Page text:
China, for the first time, ranked number 2 in spending in 2008.
But even in the aftermath of the financial crisis amidst cries for government cut backs, military spending appeared to have been spared. For example,
For many in Western Europe or USA at the height of the financial crisis, it may have been easy to forget the
global financial crisis, was primarily a Western financial crisis (albeit with global reverberations). So this helps explains partly why military spending did not fall as immediately as one might otherwise think. As SIPRI explains:
- Some nations like China and India have not experienced a downturn, but instead enjoyed economic growth
- Most developed (and some larger developing) countries have boosted public spending to tackle the recession using large economic stimulus packages. Military spending, though not a large part of it, has been part of that general public expenditure attention (some also call this
- Geopolitics and strategic interests are still factors to project or maintain power:
rising military spending for the USA, as the only superpower, and for other major or intermediate powers, such as Brazil, China, Russia and India, appears to represent a strategic choice in their long-term quest for global and regional influence; one that they may be loath to go without, even in hard economic times, SIPRI adds.
For USA’s 2012 military expenditure, for example, although there is fall, it is primarily related to war-spending (Iraq and Afghanistan operations primarily). But the baseline defense budget, by comparison, is largely similar to other years (marking a reduction in the rate of increased spending).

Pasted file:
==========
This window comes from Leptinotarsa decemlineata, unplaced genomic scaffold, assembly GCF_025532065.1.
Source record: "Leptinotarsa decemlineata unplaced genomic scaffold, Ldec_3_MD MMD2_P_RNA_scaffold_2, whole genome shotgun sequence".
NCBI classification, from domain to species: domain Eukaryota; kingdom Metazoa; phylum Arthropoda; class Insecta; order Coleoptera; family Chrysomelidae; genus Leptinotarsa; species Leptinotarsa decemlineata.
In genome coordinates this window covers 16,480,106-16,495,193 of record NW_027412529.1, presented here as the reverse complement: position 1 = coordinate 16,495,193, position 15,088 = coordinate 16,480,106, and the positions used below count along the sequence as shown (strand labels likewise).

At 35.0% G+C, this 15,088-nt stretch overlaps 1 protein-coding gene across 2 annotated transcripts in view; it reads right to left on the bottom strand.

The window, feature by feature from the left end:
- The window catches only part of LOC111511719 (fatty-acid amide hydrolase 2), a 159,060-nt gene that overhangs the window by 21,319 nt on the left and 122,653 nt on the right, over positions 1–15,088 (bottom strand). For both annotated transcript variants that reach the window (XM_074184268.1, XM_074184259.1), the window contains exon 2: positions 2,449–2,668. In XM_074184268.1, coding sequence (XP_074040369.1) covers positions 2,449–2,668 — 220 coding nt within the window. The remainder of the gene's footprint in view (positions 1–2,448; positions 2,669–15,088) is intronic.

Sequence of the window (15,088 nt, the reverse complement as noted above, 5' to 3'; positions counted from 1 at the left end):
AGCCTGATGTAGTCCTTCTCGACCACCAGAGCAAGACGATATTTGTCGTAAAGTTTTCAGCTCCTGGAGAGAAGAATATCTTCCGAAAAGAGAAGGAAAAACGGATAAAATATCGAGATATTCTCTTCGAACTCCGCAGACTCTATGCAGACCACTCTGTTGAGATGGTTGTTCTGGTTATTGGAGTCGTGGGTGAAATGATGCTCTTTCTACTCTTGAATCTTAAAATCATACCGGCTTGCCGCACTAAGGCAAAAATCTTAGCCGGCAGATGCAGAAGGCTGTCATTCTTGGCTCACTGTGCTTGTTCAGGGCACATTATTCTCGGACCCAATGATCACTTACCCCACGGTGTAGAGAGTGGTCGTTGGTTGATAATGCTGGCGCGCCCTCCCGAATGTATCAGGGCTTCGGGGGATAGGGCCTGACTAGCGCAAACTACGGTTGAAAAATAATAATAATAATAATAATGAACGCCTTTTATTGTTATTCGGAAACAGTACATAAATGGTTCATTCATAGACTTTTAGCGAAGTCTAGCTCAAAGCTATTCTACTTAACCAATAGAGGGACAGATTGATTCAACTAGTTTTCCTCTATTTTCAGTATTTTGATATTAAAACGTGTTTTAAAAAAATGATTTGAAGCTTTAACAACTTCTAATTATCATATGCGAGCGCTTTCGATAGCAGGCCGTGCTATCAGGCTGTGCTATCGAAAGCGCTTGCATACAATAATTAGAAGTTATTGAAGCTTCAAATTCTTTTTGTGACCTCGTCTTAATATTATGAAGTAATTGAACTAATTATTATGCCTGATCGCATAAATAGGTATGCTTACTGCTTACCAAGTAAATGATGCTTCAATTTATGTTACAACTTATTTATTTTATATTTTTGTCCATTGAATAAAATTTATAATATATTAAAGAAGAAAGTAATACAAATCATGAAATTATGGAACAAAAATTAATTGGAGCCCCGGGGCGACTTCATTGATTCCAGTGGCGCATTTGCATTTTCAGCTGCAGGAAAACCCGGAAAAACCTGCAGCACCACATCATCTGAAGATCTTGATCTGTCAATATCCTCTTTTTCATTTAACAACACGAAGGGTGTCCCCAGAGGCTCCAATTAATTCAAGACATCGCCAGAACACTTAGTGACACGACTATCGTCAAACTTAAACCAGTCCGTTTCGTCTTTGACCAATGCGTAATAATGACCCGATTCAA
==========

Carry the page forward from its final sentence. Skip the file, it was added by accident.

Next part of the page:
when it comes to smaller countries — with no such power ambitions and, more importantly, lacking the resources and credit-worthiness to sustain such large budget deficits — many have cut back their military spending in 2009, especially in Central and Eastern Europe. (Perlo-Freeman, Ismail and Solmirano, pp.1 – 2)
Natural resources have also driven military spending and arms imports in the developing world. The increase in oil prices means more for oil exporting nations.
natural resource curse has long been recognized as a phenomenon whereby nations, despite abundant rich resources, find themselves in conflict and tension due to the power struggles that those resources bring (internal and external influences are all part of this).
In their earlier 2006 report SIPRI noted that, Algeria, Azerbaijan, Russia and Saudi Arabia have been able to increase spending because of increased oil and gas revenues, while Chile and Peru’s increases are resource-driven,
because their military spending is linked by law to profits from the exploitation of key natural resources.
China and India, the world’s two emerging economic powers, are demonstrating a sustained increase in their military expenditure and contribute to the growth in world military spending. In absolute terms their current spending is only a fraction of the USA’s. Their increases are largely commensurate with their economic growth.
The military expenditure database from SIPRI also shows that while percentage increases over the previous decade may be large for some nations, their overall spending amounts may be varied.
(See also this summary of recent trends, also from SIPRI. The latest figures SIPRI uses are from 2012, and where necessary (e.g. China and Russia), include estimates.)
Spending for peace vs spending for war